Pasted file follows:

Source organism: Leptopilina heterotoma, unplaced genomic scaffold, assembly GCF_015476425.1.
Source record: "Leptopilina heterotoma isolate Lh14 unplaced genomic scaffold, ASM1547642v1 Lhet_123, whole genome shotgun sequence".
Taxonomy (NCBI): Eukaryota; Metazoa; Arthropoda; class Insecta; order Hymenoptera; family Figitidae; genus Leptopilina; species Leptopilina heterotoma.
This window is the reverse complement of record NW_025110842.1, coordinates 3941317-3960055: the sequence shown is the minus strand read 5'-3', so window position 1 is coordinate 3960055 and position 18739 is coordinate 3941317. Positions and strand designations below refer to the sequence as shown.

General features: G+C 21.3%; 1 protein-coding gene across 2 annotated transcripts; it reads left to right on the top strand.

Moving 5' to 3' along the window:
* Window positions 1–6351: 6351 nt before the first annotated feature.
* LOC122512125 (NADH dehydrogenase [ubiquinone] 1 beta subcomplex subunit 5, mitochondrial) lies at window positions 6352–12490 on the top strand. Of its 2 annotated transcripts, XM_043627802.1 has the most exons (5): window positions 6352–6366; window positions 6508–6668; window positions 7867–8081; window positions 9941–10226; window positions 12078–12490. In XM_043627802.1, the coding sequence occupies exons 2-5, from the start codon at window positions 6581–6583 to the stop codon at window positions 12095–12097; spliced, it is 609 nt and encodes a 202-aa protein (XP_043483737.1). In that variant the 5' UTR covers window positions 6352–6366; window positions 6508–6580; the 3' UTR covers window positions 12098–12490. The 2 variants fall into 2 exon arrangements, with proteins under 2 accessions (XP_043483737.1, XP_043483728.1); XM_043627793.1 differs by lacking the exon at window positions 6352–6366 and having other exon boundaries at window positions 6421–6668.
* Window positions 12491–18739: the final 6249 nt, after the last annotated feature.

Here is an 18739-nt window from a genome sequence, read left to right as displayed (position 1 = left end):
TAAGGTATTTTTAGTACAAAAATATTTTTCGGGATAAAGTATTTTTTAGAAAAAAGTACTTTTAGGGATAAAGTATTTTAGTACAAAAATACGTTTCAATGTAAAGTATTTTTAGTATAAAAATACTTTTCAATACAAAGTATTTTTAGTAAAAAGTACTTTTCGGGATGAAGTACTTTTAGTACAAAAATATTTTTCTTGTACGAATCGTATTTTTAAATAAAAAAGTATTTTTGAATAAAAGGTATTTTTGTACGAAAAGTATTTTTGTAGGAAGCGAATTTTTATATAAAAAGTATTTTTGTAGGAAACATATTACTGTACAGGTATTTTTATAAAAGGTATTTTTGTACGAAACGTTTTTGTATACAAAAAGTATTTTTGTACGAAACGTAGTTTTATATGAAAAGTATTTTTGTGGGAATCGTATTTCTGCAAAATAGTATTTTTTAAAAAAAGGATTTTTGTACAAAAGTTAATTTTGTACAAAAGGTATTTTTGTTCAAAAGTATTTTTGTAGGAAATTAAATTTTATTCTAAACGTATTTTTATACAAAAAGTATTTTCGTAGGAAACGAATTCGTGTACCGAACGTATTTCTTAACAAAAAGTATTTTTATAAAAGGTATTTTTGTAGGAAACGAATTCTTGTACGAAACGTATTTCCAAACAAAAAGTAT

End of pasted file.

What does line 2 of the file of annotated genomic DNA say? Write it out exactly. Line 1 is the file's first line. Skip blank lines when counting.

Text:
Source record: "Leptopilina heterotoma isolate Lh14 unplaced genomic scaffold, ASM1547642v1 Lhet_123, whole genome shotgun sequence".